From Advanced to Native

Your post was beautifully said and on point、as always.

I’m a native English speaker、my partner is Japanese and ALWAYS gets this wrong. But that said、if you answered “no” to me、I assume you don’t mind. If you said “yes” to me、I assume you do mind… I don’t think it’s backwards. I think it’s actually quite direct.

Sorry to pick up on details… it’s just something o wanted to clarify.


I think without a conscious effort to acquire a native like accent, is very difficult for someone to avoid hiding their non-native status. But it’s definitely not impossible. Maybe most people just don’t bother with it?

Another thing is your own ability with that language. I can’t tell the difference from a standard “nhk accent” and an osaka accent, but I’m sure many of you here can easily tell them apart.

But when it comes to my own language and english, then I have no problem recognizing a lot of accents, so it’s easier to tell if someone isn’t a native speaker.

By the ways the only swede I’ve ever met spoke near perfect english, so I was definitely fooled then :sweat_smile:


You’re right, I actually got it wrong. Either yes or no means I don’t mind, while if you want to say you do mind you need to clarify. But almost no one answers just yes/no. Usually it goes:
“Do you mind if I do X?”
“Yes, go ahead.” (aka meaning they don’t mind.)
BUT, they could also say “no, go ahead”, but I never hear that. I always hear yes to mean they don’t mind. Maybe it is just people from the US or a specific region in the US? Although I seem to remember having heard it a lot in TV shows too. It grates so much on my ears which is why I’ve noticed it. ^____^ Although, perhaps it is mostly spoken and it has to do with not directly answer the “do you mind” part, but instead the "(can) I do X) part which would be logical to say “yes (you can)” to.

Too much English language stuff, sorry. ^____^

1 Like

Recently I’ve come to the conclusion that, considering pitch accent, intonation, and just word choice etc, it is basically impossible to be like a native in japanese

Even dogen, who has a phd in japanese phonetics if I’m not mistaken, makes mistakes sometimes and can be distinguished from a Japanese speaker based on pronunciation.

If an expert on Japanese phonetics can’t do it perfectly, I can’t imagine anyone else achieving it to be honest.

(anyway this was not the main topic but I was just considering to what extent it’s possible to be indistinguishable from a native japanese speaker on the phone for example)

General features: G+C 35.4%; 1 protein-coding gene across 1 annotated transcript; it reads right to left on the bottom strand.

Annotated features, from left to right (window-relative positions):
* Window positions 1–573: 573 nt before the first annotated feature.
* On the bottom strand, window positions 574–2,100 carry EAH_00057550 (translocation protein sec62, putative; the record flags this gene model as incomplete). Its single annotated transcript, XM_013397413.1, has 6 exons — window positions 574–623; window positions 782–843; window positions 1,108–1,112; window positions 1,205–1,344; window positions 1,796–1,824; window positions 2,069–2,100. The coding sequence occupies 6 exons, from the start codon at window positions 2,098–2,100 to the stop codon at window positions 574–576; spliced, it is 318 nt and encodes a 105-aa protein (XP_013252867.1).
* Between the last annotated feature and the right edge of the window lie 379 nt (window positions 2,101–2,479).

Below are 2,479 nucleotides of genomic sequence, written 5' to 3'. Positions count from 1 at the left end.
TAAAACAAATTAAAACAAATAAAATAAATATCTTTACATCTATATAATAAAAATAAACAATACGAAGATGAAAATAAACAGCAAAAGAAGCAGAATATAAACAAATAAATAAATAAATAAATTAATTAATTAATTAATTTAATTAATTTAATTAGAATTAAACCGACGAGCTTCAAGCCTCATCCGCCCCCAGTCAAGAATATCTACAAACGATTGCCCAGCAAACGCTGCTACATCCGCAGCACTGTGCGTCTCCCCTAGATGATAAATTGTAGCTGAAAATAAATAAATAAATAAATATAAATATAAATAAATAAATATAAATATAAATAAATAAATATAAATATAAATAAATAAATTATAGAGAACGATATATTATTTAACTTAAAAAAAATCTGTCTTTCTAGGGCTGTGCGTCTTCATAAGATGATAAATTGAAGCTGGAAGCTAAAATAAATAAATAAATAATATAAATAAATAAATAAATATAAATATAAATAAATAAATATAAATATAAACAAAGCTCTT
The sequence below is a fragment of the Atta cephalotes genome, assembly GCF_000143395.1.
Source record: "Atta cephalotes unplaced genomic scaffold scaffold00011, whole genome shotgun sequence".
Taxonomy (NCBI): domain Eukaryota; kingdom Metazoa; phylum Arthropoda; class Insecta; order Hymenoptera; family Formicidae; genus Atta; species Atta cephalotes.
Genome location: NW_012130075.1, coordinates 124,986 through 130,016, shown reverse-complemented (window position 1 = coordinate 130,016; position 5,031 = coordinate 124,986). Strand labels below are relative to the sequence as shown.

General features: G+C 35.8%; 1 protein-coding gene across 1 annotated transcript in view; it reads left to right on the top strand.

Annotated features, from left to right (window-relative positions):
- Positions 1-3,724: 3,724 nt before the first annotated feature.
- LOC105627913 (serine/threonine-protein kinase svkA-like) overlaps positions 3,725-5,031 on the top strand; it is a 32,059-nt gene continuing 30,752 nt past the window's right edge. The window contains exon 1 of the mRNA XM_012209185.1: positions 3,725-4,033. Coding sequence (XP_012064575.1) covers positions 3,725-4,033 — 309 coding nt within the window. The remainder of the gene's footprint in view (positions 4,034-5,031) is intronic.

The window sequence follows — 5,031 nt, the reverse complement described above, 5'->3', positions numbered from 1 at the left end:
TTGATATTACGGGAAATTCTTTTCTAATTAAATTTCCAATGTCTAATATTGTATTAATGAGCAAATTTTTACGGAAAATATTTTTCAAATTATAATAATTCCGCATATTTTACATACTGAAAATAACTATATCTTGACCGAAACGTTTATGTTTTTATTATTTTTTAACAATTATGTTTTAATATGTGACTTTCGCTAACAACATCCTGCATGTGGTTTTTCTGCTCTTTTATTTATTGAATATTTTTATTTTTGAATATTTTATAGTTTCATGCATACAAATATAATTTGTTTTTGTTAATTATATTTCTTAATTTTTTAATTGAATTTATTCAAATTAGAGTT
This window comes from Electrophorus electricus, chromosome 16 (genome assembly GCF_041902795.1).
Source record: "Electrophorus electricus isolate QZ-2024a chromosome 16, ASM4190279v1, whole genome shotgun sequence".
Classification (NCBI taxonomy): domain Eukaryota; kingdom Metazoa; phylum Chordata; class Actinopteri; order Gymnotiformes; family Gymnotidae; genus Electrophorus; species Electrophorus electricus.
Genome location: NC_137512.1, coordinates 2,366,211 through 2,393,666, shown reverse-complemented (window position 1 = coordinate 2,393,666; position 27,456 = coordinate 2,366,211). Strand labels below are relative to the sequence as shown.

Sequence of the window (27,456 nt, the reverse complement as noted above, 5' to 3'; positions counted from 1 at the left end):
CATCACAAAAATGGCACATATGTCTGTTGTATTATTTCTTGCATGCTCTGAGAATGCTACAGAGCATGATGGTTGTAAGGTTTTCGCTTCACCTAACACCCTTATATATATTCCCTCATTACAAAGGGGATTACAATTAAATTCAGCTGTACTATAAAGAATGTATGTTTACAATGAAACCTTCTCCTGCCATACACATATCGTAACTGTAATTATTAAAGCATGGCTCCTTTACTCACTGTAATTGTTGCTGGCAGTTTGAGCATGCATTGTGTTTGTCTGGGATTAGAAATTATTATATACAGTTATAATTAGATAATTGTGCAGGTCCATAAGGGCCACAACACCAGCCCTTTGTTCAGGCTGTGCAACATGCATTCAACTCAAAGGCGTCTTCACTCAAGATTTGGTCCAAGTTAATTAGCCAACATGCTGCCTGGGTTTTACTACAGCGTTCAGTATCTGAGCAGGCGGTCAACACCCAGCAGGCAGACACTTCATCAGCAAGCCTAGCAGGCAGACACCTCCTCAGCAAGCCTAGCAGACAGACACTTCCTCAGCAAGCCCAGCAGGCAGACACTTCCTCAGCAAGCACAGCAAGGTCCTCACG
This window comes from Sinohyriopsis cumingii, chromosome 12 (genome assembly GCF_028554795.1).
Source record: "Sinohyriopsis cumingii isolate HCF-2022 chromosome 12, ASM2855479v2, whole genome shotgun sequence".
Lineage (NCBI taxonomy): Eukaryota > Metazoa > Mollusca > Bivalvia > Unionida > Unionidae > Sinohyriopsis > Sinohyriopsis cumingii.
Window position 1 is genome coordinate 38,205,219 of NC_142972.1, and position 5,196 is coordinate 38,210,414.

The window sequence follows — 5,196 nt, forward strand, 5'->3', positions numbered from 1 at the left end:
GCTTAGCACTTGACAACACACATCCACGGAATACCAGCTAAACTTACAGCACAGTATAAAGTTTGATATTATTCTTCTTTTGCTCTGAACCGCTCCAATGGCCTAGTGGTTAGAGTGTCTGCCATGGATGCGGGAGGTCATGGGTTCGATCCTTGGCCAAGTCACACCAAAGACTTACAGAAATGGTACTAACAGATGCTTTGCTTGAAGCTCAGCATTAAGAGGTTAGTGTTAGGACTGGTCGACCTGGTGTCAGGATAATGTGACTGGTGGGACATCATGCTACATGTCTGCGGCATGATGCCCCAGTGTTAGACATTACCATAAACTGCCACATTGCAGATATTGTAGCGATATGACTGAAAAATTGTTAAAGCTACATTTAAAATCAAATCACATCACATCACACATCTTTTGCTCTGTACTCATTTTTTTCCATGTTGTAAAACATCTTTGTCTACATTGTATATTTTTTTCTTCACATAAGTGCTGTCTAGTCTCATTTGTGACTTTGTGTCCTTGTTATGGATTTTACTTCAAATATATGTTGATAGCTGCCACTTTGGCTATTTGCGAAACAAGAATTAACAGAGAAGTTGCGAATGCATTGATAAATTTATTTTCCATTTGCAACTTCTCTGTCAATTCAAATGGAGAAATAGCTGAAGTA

That’s fairly easy. My Japanese isn’t anywhere near perfect and yet I have had (work related) situation where I say something hinting I’m not Japanese (or, in some cases, I just say it directly) and people are surprised (and in some cases just hang up). It helps that the person just isn’t expecting a foreigner to be on the other hand, so their brain will naturally overlook any discrepancies. Plus the sound quality isn’t really good, so intonations and the like won’t have much impact.
Oh, I also had it once when I was booking a hotel room by phone. When I gave them my name, they were surprised and asked if I was a foreigner.
So, yeah, surprisingly easy.


I wonder. When I lived in Japan, I would often ask N2-level grammar questions of my coworkers, and my kendo sensei, and they would often not understand the grammar themselves. In fact, it was rare to find someone actually Japanese who was not a Japanese teacher that could help me study.

1 Like

You mean they couldn’t answer the questions? Or they couldn’t explain why the answer was right? It’s understandable that people who aren’t Japanese teachers can’t explain how to answer grammar problems. People just know their native grammar because they never learned it explicitly. But often people I show problems to can guess the answers before I give them the options, because part of being a native speaker is you can kind of tell what a sentence is going to say before you even get to the end, especially when dealing with the set phrases that make up these kinds of grammar questions.